The White Sox actually have a lot more locked-down spots than you might think for a rebuilding team, but this spring remains pretty important for a few guys.

The starting rotation figures to be set, with James Shields, Lucas Giolito, Reynaldo Lopez, Miguel Gonzalez and Carson Fulmer the starting five. Carlos Rodon, of course, owns one of those spots once he returns from injury. But the date of that return remains a mystery.

From this observer’s viewpoint, eight of the everyday nine position players seem to be figured out, too: Welington Castillo behind the plate, Jose Abreu at first base, Yoan Moncada at second base, Tim Anderson at shortstop, Yolmer Sanchez at third base, Nicky Delmonico in left field, Avisail Garcia in right field and Matt Davidson as the designated hitter. More on the omission of a starting center fielder in a bit.

Omar Narvaez would be a logical pick to back up Castillo at catcher, and Tyler Saladino is really the lone reserve infielder with big league experience, not to mention he’s a versatile player that can play anywhere on the infield.

Leury Garcia also figures to be a lock for this 25-man roster. But will he be the everyday center fielder, as he was for a spell last season? He played 51 games in center in 2017 but battled injuries throughout the year. I think Leury Garcia will end up the starting center fielder when the season begins because of his bat. His .270/.316/.423 slash line isn’t going to make anyone do cartwheels, but it’s better than the offensive struggles of Adam Engel, who started 91 games in center in 2017 and slashed .166/.235/.282. Engel would still be a solid inclusion on the bench because of his superb defense, but to create that big a hole in the everyday lineup is tough.

How could that position-player group change? Keep your eyes in center field, where there are a couple other guys who could force their way into a roster spot this spring: Charlie Tilson and Ryan Cordell. Tilson has had a tremendous amount of trouble staying on the field since coming over to the White Sox in a 2016 deadline deal, but that hasn’t dampened the White Sox hopes for him. And Cordell got name-dropped by general manager Rick Hahn during SoxFest, when the GM said he’s received multiple calls about Cordell since acquiring him last summer. Cordell put up good numbers at the Triple-A level prior to a significant injury last year.

But the main battles figure to be in the bullpen. At times this winter, as the White Sox kept adding players to that relief corps mix, that the whole thing seemed wide open. But when you think about it, maybe there are only one or two open spots.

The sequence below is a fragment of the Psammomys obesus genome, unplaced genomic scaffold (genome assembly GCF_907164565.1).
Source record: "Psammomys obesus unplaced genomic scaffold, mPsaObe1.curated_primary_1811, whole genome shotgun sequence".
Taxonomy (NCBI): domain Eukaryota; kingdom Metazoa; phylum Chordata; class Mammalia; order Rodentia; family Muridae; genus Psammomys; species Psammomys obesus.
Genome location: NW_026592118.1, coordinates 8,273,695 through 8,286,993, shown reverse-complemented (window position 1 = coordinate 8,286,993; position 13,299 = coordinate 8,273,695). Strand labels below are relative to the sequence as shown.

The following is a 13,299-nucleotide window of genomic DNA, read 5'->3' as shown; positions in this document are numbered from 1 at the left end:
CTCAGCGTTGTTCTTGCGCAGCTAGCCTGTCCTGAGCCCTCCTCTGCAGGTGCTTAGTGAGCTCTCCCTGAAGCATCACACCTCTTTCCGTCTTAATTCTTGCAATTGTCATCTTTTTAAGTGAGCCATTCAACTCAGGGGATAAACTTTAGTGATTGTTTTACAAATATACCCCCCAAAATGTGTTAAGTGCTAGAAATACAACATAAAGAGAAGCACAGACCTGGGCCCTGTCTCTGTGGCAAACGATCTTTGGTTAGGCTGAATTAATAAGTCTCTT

You’d have to think these guys are pretty safe bets to make the team: Juan Minaya, Gregory Infante, Nate Jones, Joakim Soria and Luis Avilan. Though Hector Santiago was just recently acquired on a minor league deal, he’s really the only long man of the group, and he could sub in if there’s an injury to a starting pitcher. That leaves two spots between the group of Aaron Bummer, Danny Farquhar, Jace Fry, Jose Ruiz and Thyago Vieira — not to mention guys signed to minor league deals like Xavier Cedeno, Jeanmar Gomez and Bruce Rondon.

Bummer had a 4.50 ERA in 30 big league games last year. Farquhar had a 4.40 ERA in 15 games. Vieira has gotten attention as a flame-thrower, but he’s got just one big league game under his belt, something that might or might not matter to the rebuilding White Sox. Guys like Gomez, who has 40 career saves including 37 just two years ago, and Rondon, who had multiple shots at the Detroit Tigers’ closing job in the past, could vault themselves into the mix as potential midseason trade candidates.

Then there's the question of which of those guys will be Rick Renteria's closer. Minaya had closing duties after most of the bullpen was traded away last summer. He picked up nine saves and posted a 4.11 ERA in his final 17 appearances of the campaign. Look to Soria, though, a veteran with plenty of closing experience from his days with the Kansas City Royals. If he's given the opportunity to close and succeeds, he could fetch an intriguing return package in a potential deadline deal.

But now it's game time in Arizona.

“The fun part of playing the game of baseball is playing the game of baseball," Renteria said earlier this week. "We prepare. I think they all enjoy what they’re doing in terms of their preparation. They take it seriously, they focus. But ultimately like everything that we do in life, I guess it’s a test. And the games are a test for us on a daily basis. And how we are able to evaluate them and take advantage of the opportunities that we have to see them in a real game situation is certainly helpful for us.”